Take the following limitations into account when running online DDL operations:
During an online DDL operation that copies the table, files are written to the temporary directory (
%TEMP%on Windows, or the directory specified by the
--tmpdirconfiguration variable). Each temporary file is large enough to hold one column in the new table or index, and each one is removed as soon as it is merged into the final table or index.
The table is copied, rather than using Fast Index Creation when you create an index on a
TEMPORARY TABLE. This has been reported as MySQL Bug #39833.
InnoDB handles error cases when users attempt to drop indexes needed for foreign keys. See Section 14.18.5, “InnoDB Error Codes” for information related to error
LOCK=NONEis not allowed if there are
ON...SET NULLconstraints on the table.
During each online DDL
ALTER TABLEstatement, regardless of the
LOCKclause, there are brief periods at the beginning and end requiring an exclusive lock on the table (the same kind of lock specified by the
LOCK=EXCLUSIVEclause). Thus, an online DDL operation might wait before starting if there is a long-running transaction performing inserts, updates, deletes, or
SELECT ... FOR UPDATEon that table; and an online DDL operation might wait before finishing if a similar long-running transaction was started while the
ALTER TABLEwas in progress.
When running an online
ALTER TABLEoperation, the thread that runs the
ALTER TABLEoperation will apply an “online log” of DML operations that were run concurrently on the same table from other connection threads. When the DML operations are applied, it is possible to encounter a duplicate key entry error (ERROR 1062 (23000): Duplicate entry), even if the duplicate entry is only temporary and would be reverted by a later entry in the “online log”. This is similar to the idea of a foreign key constraint check in
InnoDBin which constraints must hold during a transaction.
OPTIMIZE TABLEfor an
InnoDBtable is mapped to an
ALTER TABLEoperation to rebuild the table and update index statistics and free unused space in the clustered index. Prior to 5.7.4, there is no online DDL support for this operation. Secondary indexes are not created as efficiently because keys are inserted in the order they appeared in the primary key. As of 5.7.4,
OPTIMIZE TABLEis supported with the addition of online DDL support for rebuilding regular and partitioned
InnoDBtables. For additional information, see Section 14.10.1, “Overview of Online DDL”.
InnoDBtables created before MySQL 5.6 do not support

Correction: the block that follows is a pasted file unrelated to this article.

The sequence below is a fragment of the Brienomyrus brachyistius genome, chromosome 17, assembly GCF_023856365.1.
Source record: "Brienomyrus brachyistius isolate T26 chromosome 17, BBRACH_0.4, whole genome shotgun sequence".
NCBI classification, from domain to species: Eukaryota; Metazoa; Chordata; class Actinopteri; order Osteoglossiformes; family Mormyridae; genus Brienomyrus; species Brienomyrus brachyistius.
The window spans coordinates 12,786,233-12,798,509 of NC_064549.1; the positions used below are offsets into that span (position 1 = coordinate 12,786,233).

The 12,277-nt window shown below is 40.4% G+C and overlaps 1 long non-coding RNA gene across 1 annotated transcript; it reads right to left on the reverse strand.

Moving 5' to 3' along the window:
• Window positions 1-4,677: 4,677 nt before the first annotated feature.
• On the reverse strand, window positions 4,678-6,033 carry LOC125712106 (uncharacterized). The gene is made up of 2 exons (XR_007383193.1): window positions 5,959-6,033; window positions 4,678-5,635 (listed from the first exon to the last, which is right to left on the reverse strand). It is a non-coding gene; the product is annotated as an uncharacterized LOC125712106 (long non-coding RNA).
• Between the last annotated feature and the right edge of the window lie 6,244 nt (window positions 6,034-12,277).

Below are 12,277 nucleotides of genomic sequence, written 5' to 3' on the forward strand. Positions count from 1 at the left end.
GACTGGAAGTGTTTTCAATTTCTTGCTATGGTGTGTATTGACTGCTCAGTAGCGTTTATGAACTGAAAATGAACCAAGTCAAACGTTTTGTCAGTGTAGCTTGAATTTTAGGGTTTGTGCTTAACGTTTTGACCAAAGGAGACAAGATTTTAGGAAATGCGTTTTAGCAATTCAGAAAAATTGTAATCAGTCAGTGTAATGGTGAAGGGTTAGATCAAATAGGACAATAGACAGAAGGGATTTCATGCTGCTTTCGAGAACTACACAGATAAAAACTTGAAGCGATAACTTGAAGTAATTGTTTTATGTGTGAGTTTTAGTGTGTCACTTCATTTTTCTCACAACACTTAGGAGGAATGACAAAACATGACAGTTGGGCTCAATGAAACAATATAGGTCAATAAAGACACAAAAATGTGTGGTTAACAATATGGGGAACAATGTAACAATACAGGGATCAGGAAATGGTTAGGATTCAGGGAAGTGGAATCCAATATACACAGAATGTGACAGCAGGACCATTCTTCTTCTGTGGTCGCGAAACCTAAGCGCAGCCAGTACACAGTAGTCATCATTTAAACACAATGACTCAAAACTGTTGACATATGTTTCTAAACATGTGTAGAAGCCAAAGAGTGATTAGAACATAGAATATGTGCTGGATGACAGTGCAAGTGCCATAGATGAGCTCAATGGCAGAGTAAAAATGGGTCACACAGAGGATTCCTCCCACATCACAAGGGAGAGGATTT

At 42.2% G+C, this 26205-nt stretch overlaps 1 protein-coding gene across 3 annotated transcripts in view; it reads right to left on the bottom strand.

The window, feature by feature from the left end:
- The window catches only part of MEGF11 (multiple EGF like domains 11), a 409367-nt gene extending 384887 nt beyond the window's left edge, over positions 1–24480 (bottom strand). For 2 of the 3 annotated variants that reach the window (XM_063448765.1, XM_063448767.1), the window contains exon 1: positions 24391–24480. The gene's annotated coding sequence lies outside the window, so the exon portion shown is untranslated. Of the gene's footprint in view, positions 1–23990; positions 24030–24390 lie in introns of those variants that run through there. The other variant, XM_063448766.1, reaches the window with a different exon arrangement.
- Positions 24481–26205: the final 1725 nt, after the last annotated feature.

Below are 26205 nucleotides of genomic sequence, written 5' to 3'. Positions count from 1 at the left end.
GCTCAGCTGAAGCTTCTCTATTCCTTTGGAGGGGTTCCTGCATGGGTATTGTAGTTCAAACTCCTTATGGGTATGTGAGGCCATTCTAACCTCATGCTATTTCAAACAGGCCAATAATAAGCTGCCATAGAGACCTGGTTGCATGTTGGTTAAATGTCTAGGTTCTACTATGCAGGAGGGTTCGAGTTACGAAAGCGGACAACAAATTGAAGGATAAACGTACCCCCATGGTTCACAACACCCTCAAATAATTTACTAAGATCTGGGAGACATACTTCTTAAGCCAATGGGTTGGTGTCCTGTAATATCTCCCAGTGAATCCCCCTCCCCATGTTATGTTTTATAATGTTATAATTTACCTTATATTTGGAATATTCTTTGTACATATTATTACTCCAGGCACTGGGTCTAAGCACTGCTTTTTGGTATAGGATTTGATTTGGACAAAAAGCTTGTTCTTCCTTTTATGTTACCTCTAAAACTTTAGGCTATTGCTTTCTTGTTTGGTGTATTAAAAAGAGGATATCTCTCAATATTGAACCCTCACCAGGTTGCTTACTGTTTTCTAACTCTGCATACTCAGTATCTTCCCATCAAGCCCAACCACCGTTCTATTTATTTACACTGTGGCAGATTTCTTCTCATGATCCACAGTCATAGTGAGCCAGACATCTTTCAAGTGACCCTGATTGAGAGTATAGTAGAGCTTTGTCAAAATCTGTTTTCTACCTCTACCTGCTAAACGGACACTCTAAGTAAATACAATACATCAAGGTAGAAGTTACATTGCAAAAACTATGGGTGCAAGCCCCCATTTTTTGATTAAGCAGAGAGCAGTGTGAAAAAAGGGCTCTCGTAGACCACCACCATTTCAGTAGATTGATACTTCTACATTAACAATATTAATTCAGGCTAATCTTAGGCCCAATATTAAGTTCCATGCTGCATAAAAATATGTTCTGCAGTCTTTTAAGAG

ALTER TABLE ... ALGORITHM=INPLACEfor tables that include temporal columns (
TIMESTAMP) and have not been rebuilt using
ALTER TABLE ... ALGORITHM=COPY. In this case, an
ALTER TABLE ... ALGORITHM=INPLACEoperation returns the following error:
ERROR 1846 (0A000): ALGORITHM=INPLACE is not supported. Reason: Cannot change column type INPLACE. Try ALGORITHM=COPY.
These limitations are generally applicable to online DDL operations on large tables where table copying is involved:
There is no mechanism to pause an online DDL operation or to throttle I/O or CPU usage for an online DDL operation.
Progress monitoring capability for online DDL operations is limited until MySQL 5.7.6, which introduces Performance Schema stage events for monitoring
ALTER TABLEprogress. See Section 14.13.1, “Monitoring ALTER TABLE Progress for InnoDB Tables Using Performance Schema”.
Rollback of an online DDL operation can be expensive should the operation fail.
Long running online DDL operations can cause replication lag. An online DDL operation must finish running on the master before it is run on the slave. Also, DML that was processed concurrently on the master is only processed on the slave after the DDL operation on the slave is completed (Bug #73196).
ALTER TABLEoperation can cause a server exit if the operation uses all of the available disk space on the file system where the data directory (
datadir) resides (Bug #77497). To avoid this problem, ensure that there is enough disk space to accommodate operations that copy the table. During these operations, MySQL writes temporary sort files to the temporary directory (
For additional information related to running online DDL operations on large tables, see Section 14.10.2, “Performance and Concurrency Considerations for Online DDL”.